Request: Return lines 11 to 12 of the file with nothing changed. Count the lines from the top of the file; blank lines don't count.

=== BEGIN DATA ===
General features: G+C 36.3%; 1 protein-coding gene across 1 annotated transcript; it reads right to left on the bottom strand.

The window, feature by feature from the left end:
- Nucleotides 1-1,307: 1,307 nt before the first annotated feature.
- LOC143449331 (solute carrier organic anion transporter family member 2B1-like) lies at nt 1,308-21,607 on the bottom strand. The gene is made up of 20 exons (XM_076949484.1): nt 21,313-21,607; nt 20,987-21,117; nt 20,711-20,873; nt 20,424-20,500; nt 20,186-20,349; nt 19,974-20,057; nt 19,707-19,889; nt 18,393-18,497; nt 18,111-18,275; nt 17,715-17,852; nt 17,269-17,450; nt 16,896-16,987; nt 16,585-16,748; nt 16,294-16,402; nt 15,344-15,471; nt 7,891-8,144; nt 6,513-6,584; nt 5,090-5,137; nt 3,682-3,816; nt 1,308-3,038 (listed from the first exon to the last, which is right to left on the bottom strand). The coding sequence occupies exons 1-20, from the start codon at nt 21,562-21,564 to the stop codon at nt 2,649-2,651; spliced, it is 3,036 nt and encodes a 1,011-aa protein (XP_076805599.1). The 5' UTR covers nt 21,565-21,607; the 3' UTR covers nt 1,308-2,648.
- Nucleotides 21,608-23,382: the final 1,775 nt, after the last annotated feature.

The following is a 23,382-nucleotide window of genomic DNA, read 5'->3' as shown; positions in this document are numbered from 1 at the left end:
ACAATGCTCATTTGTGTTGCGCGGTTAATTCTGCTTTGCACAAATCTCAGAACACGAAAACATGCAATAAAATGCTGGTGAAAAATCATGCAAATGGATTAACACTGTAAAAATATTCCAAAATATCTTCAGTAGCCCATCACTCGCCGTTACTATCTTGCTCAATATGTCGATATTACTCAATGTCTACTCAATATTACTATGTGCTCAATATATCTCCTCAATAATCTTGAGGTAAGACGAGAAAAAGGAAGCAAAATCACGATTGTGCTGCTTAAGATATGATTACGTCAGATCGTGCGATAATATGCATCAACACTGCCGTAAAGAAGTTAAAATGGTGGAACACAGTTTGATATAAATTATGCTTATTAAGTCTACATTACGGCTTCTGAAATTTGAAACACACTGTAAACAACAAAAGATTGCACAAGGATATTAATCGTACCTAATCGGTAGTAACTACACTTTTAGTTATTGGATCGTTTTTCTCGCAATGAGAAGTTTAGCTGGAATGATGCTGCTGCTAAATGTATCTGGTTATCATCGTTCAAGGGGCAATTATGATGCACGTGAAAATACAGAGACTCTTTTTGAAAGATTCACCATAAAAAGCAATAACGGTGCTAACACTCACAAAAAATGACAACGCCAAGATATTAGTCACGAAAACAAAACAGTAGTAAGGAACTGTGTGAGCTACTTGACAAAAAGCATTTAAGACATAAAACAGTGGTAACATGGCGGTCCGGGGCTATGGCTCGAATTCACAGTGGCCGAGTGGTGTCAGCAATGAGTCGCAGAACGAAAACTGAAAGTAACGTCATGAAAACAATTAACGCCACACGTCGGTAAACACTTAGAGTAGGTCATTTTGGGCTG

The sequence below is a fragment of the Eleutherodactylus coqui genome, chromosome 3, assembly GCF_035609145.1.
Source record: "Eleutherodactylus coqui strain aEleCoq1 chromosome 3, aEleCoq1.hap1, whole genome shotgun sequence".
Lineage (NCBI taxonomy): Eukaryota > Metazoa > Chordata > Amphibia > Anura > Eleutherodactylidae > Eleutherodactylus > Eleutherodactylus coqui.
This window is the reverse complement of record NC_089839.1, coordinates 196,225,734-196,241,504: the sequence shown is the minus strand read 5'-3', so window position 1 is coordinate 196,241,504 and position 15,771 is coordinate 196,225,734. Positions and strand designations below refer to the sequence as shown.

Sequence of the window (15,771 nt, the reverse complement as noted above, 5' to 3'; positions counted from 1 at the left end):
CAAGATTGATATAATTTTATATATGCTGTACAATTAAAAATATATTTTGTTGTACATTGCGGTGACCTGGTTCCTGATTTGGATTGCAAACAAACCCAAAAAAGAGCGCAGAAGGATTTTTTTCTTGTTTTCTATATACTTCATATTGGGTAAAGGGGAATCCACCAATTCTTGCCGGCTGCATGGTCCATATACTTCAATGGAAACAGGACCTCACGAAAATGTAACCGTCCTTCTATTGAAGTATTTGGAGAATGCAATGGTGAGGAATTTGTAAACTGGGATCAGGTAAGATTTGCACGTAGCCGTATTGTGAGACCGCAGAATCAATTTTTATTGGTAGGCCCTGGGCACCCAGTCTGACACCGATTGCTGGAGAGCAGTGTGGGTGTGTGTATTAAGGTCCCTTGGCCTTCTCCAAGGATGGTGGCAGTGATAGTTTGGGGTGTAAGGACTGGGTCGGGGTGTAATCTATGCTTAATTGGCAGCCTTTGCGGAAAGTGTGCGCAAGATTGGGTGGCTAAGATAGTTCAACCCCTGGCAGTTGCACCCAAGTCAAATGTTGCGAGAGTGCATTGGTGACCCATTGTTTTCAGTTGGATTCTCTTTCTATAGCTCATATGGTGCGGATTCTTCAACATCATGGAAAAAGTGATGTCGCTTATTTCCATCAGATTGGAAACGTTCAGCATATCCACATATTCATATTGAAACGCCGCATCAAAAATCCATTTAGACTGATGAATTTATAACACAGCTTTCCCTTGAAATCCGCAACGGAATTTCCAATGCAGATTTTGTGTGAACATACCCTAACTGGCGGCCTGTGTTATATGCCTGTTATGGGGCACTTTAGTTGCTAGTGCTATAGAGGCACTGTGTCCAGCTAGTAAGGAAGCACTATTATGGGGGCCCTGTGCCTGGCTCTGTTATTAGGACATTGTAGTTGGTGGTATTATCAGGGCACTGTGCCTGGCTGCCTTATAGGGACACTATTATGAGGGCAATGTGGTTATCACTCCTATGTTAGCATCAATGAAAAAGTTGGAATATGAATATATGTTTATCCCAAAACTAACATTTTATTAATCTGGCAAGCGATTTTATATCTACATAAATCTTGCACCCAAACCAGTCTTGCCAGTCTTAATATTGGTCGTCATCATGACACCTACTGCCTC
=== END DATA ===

This window is the reverse complement of record NC_089839.1, coordinates 196,225,734-196,241,504: the sequence shown is the minus strand read 5'-3', so window position 1 is coordinate 196,241,504 and position 15,771 is coordinate 196,225,734. Positions and strand designations below refer to the sequence as shown.

Sequence of the window (15,771 nt, the reverse complement as noted above, 5' to 3'; positions counted from 1 at the left end):